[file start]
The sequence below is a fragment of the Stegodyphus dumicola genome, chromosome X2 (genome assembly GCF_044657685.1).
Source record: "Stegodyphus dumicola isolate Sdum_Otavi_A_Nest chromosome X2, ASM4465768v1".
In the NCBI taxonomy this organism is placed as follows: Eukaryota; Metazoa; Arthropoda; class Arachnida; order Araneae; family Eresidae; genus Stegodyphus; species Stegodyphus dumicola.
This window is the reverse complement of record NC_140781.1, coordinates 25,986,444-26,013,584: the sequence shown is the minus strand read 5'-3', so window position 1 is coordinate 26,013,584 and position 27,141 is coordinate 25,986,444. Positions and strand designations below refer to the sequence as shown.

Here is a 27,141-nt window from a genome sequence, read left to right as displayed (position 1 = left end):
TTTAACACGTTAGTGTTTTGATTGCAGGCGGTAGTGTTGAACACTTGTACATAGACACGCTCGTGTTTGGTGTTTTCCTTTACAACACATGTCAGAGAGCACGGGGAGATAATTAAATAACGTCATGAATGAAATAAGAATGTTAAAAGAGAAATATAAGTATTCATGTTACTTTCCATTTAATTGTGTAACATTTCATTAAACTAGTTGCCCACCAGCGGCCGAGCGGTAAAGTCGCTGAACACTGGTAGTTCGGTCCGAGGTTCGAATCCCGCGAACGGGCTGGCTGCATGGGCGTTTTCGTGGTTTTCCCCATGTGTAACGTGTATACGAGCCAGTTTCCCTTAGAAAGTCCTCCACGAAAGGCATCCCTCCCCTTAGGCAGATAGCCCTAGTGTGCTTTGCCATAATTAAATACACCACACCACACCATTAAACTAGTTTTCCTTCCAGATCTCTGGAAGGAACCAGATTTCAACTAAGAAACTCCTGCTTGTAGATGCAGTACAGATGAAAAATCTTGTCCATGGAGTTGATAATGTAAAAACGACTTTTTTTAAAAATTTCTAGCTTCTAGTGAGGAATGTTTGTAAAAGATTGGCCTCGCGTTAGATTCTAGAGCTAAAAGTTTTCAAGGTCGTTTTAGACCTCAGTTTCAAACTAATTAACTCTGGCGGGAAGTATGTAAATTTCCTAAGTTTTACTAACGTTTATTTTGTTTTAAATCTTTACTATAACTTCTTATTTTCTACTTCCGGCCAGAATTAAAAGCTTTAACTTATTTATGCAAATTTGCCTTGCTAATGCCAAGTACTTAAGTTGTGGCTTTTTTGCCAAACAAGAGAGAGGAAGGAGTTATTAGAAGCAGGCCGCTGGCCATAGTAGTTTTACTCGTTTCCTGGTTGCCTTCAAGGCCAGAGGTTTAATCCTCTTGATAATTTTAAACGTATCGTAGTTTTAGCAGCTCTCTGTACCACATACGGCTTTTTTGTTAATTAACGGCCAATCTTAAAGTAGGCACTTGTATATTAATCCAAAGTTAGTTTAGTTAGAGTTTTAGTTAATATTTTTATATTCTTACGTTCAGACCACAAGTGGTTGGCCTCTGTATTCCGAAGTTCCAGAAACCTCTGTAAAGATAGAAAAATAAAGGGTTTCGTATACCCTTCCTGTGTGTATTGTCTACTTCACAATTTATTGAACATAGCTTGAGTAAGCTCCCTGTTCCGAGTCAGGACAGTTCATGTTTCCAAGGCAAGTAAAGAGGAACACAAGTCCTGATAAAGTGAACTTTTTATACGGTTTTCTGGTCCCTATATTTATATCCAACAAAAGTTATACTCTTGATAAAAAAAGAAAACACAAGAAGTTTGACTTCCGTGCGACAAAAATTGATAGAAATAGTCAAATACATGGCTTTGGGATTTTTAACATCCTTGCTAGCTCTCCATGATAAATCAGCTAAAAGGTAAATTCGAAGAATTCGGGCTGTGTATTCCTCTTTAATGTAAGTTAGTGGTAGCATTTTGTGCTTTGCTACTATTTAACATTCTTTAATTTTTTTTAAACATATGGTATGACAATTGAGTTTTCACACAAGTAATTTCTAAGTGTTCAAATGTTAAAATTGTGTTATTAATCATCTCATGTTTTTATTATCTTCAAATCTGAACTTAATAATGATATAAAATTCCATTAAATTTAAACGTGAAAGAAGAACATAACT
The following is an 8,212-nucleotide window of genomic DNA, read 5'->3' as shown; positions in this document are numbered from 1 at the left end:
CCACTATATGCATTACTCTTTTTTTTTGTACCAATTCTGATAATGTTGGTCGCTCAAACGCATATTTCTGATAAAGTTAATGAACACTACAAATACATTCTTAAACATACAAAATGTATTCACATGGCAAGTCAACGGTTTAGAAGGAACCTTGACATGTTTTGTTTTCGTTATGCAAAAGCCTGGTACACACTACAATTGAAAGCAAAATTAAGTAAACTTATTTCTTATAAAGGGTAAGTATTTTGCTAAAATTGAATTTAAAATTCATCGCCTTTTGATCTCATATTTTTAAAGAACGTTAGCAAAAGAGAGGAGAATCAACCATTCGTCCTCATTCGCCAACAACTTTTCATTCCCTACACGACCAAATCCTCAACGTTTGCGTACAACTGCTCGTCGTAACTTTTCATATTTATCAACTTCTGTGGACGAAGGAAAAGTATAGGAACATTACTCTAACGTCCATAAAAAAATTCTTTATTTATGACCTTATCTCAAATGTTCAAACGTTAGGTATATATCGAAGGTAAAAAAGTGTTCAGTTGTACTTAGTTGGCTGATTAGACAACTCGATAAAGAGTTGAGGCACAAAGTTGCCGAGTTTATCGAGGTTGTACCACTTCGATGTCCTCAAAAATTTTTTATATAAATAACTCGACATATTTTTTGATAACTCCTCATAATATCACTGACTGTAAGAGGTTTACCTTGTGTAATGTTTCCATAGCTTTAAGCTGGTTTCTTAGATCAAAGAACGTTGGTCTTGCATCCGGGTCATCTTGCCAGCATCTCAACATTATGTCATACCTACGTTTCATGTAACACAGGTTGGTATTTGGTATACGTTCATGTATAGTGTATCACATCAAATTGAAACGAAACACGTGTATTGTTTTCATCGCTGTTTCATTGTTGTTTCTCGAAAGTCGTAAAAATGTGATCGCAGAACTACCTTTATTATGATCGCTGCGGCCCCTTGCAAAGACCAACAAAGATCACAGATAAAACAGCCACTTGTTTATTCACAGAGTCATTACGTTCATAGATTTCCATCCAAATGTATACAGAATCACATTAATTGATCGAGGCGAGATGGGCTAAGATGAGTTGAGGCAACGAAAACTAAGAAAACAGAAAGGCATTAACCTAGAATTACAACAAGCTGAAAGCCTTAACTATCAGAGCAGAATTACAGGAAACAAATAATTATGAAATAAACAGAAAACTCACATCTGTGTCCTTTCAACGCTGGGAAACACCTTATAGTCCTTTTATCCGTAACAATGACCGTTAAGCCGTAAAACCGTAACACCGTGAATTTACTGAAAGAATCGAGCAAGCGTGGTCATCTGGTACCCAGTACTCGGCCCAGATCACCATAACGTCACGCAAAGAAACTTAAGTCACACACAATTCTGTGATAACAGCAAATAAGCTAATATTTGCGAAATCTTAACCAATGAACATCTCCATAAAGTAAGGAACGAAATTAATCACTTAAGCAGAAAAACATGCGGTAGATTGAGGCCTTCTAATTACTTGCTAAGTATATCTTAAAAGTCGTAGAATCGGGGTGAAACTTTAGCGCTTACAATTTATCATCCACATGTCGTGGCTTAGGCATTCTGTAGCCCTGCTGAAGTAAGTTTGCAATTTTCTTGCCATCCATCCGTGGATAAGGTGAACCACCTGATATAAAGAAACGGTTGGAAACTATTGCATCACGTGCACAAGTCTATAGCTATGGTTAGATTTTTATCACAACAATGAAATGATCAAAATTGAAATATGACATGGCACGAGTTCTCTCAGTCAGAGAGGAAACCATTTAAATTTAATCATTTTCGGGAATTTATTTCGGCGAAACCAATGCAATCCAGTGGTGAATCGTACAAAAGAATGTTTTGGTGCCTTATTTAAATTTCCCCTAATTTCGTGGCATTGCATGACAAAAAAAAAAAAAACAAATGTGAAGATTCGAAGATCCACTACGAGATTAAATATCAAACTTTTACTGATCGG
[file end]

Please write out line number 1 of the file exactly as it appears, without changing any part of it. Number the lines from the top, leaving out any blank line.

The sequence below is a fragment of the Stegodyphus dumicola genome, chromosome X2 (genome assembly GCF_044657685.1).